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Still Vulnerable The Impact of Early Childhood Experiences on Adolescent Suicide and Accidental Death

The loss of a child or young person due to suicide or accidental death is a tragedy and I am deeply aware of the profound impact of this loss on everyone it touches. Sadly in recent years many stories of teenage suicide and death have been reported in our media and Northern Ireland continues to experience higher rates of suicide among adolescents and young adults than other parts of the United Kingdom. Adolescent suicide and accidental death must also be understood as affecting our wider communities and society as we struggle to reconcile ourselves with the loss of such young life. It challenges us to reflect on how we are currently seeking to meet the needs of vulnerable children and young people and to consider how this could be improved.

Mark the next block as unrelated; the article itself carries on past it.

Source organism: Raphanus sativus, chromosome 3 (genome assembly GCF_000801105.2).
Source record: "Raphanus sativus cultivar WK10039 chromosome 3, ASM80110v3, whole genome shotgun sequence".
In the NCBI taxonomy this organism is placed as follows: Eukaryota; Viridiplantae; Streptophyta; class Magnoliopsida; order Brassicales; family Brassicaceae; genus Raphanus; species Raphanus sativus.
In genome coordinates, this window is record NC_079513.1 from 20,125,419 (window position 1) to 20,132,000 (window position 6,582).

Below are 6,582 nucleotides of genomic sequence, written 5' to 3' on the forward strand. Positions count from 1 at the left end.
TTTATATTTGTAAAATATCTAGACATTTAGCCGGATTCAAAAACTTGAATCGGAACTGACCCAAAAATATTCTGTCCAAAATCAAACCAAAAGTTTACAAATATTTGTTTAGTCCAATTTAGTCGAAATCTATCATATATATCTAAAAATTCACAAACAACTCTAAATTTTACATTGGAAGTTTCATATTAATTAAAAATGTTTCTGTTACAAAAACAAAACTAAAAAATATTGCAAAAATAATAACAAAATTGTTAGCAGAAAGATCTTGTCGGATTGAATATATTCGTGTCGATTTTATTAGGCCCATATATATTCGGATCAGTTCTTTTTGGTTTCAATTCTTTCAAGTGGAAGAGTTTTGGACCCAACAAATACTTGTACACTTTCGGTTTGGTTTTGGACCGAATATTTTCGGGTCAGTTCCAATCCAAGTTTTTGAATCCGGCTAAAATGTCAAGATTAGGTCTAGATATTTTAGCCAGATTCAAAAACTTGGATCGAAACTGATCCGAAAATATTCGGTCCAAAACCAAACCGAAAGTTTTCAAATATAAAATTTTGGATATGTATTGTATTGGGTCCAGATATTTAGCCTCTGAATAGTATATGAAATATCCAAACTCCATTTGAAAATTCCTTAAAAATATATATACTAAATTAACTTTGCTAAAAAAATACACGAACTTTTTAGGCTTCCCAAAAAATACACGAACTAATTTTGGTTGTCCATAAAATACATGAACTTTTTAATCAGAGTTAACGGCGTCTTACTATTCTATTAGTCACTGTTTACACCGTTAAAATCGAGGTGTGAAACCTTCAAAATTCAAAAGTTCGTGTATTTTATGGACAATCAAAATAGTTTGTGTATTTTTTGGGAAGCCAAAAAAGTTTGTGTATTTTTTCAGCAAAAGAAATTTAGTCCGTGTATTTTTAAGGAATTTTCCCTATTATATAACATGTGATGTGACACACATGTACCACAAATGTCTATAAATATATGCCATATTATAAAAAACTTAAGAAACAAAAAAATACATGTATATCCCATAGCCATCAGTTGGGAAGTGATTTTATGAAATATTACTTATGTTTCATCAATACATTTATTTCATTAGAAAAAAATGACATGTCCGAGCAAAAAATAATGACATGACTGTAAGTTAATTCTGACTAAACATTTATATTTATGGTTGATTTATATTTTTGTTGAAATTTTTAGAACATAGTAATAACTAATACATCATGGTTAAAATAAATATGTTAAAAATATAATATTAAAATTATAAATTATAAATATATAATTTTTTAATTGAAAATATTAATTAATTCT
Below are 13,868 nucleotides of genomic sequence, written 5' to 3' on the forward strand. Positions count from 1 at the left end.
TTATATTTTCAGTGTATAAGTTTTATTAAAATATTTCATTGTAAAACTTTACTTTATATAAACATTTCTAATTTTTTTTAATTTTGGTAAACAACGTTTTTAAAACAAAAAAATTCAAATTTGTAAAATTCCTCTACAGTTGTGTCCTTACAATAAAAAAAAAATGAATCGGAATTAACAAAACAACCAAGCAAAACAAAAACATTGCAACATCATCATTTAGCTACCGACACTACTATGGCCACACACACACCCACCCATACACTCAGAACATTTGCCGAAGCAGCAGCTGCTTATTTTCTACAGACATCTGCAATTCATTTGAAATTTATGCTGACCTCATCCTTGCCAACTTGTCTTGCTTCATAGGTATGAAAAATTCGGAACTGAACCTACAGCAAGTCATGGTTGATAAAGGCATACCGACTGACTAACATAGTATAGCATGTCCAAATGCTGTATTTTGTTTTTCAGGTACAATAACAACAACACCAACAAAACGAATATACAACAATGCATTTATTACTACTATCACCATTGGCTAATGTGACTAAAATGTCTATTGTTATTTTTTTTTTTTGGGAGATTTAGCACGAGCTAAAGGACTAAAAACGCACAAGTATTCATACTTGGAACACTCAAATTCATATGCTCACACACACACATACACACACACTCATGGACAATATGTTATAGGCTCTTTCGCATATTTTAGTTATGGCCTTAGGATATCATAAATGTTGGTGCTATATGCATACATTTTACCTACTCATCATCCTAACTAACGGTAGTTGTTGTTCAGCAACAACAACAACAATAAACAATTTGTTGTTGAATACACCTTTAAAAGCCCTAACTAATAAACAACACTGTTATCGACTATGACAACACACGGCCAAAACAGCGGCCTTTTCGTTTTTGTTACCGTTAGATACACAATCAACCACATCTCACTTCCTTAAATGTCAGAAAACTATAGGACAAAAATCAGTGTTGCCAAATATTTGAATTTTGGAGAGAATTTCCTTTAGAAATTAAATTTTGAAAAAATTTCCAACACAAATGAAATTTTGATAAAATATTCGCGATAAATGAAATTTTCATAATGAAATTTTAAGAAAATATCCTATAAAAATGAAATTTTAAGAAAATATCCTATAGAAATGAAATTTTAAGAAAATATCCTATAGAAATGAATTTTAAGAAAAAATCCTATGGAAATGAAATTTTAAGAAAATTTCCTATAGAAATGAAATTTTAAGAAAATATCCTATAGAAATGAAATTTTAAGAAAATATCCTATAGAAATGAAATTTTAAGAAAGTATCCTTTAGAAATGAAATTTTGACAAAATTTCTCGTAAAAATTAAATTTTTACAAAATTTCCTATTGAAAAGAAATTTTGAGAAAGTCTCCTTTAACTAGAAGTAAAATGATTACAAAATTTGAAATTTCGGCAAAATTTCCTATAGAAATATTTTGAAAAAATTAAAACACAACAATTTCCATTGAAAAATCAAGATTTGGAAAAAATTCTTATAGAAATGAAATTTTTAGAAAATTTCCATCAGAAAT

Central to my role in safeguarding children’s rights and best interests is my statutory duty to keep under review the adequacy and effectiveness of the law, policy and services relating to the rights and welfare of children and young people. As part of my work in fulfilling this duty I consider information from Case Management Review (CMR) reports which are most often conducted following the death or significant injury of a child where abuse is known or suspected to be a factor. The CMR process is in place to ensure there is proper reflection and learning from these difficult and distressing cases.